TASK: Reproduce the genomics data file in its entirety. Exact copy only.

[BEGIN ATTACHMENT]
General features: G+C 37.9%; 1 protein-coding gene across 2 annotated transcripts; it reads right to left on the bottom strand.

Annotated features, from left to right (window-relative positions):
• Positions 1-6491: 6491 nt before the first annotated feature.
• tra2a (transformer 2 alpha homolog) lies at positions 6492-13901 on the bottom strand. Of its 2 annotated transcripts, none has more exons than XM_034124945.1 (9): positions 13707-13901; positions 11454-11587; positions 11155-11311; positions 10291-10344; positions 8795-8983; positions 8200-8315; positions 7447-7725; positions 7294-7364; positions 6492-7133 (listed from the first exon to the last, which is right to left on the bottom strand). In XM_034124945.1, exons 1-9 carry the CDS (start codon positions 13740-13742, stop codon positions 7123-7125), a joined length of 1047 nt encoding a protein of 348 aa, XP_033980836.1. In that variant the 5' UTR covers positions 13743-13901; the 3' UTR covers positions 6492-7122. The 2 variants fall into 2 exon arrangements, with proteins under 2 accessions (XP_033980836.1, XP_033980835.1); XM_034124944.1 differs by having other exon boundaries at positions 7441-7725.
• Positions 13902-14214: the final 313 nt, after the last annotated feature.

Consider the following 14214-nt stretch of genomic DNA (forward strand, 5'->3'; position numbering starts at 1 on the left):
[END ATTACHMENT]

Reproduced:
General features: G+C 37.9%; 1 protein-coding gene across 2 annotated transcripts; it reads right to left on the bottom strand.

Annotated features, from left to right (window-relative positions):
• Positions 1-6491: 6491 nt before the first annotated feature.
• tra2a (transformer 2 alpha homolog) lies at positions 6492-13901 on the bottom strand. Of its 2 annotated transcripts, none has more exons than XM_034124945.1 (9): positions 13707-13901; positions 11454-11587; positions 11155-11311; positions 10291-10344; positions 8795-8983; positions 8200-8315; positions 7447-7725; positions 7294-7364; positions 6492-7133 (listed from the first exon to the last, which is right to left on the bottom strand). In XM_034124945.1, exons 1-9 carry the CDS (start codon positions 13740-13742, stop codon positions 7123-7125), a joined length of 1047 nt encoding a protein of 348 aa, XP_033980836.1. In that variant the 5' UTR covers positions 13743-13901; the 3' UTR covers positions 6492-7122. The 2 variants fall into 2 exon arrangements, with proteins under 2 accessions (XP_033980836.1, XP_033980835.1); XM_034124944.1 differs by having other exon boundaries at positions 7441-7725.
• Positions 13902-14214: the final 313 nt, after the last annotated feature.

Consider the following 14214-nt stretch of genomic DNA (forward strand, 5'->3'; position numbering starts at 1 on the left):